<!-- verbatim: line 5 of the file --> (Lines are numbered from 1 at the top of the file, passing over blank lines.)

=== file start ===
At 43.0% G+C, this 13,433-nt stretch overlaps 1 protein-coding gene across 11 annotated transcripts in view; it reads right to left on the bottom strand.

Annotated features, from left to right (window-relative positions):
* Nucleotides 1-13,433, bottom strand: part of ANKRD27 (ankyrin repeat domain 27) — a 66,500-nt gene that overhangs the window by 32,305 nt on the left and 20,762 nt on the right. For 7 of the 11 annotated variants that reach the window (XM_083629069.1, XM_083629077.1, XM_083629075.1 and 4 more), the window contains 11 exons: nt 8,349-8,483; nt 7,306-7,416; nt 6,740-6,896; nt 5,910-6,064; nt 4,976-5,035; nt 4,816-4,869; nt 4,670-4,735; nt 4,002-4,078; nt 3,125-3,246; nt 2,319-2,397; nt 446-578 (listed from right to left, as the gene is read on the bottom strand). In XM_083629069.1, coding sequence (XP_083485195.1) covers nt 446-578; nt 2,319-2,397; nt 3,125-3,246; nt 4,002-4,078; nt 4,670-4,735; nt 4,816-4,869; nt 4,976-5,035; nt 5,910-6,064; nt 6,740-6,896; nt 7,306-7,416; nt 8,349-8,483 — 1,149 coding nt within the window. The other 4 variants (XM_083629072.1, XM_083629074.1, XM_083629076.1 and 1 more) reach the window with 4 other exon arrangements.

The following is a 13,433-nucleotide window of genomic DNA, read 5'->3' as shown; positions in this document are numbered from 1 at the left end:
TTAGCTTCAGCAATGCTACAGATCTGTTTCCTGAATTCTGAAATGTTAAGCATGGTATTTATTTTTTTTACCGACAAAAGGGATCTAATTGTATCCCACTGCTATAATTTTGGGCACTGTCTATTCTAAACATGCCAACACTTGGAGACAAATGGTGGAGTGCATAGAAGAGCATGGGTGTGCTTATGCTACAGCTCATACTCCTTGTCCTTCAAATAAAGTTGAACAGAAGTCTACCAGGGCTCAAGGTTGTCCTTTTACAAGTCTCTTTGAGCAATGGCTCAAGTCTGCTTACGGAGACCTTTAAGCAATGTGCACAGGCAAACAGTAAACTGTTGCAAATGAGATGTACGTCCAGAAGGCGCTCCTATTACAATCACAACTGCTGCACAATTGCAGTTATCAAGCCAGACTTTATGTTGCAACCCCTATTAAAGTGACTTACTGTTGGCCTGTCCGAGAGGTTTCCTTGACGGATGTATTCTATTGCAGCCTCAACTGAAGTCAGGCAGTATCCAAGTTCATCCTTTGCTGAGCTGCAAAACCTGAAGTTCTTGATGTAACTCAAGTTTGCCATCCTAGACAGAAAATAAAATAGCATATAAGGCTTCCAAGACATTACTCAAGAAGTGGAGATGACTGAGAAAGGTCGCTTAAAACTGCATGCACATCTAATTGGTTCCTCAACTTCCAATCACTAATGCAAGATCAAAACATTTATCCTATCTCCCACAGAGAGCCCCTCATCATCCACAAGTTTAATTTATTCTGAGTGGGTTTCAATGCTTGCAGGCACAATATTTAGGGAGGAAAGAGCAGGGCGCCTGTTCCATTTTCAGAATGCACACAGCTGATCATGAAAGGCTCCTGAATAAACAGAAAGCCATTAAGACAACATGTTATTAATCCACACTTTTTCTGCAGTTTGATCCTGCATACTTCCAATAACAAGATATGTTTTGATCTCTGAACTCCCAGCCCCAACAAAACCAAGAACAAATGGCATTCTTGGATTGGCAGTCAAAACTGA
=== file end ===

TTAGCTTCAGCAATGCTACAGATCTGTTTCCTGAATTCTGAAATGTTAAGCATGGTATTTATTTTTTTTACCGACAAAAGGGATCTAATTGTATCCCACTGCTATAATTTTGGGCACTGTCTATTCTAAACATGCCAACACTTGGAGACAAATGGTGGAGTGCATAGAAGAGCATGGGTGTGCTTATGCTACAGCTCATACTCCTTGTCCTTCAAATAAAGTTGAACAGAAGTCTACCAGGGCTCAAGGTTGTCCTTTTACAAGTCTCTTTGAGCAATGGCTCAAGTCTGCTTACGGAGACCTTTAAGCAATGTGCACAGGCAAACAGTAAACTGTTGCAAATGAGATGTACGTCCAGAAGGCGCTCCTATTACAATCACAACTGCTGCACAATTGCAGTTATCAAGCCAGACTTTATGTTGCAACCCCTATTAAAGTGACTTACTGTTGGCCTGTCCGAGAGGTTTCCTTGACGGATGTATTCTATTGCAGCCTCAACTGAAGTCAGGCAGTATCCAAGTTCATCCTTTGCTGAGCTGCAAAACCTGAAGTTCTTGATGTAACTCAAGTTTGCCATCCTAGACAGAAAATAAAATAGCATATAAGGCTTCCAAGACATTACTCAAGAAGTGGAGATGACTGAGAAAGGTCGCTTAAAACTGCATGCACATCTAATTGGTTCCTCAACTTCCAATCACTAATGCAAGATCAAAACATTTATCCTATCTCCCACAGAGAGCCCCTCATCATCCACAAGTTTAATTTATTCTGAGTGGGTTTCAATGCTTGCAGGCACAATATTTAGGGAGGAAAGAGCAGGGCGCCTGTTCCATTTTCAGAATGCACACAGCTGATCATGAAAGGCTCCTGAATAAACAGAAAGCCATTAAGACAACATGTTATTAATCCACACTTTTTCTGCAGTTTGATCCTGCATACTTCCAATAACAAGATATGTTTTGATCTCTGAACTCCCAGCCCCAACAAAACCAAGAACAAATGGCATTCTTGGATTGGCAGTCAAAACTGA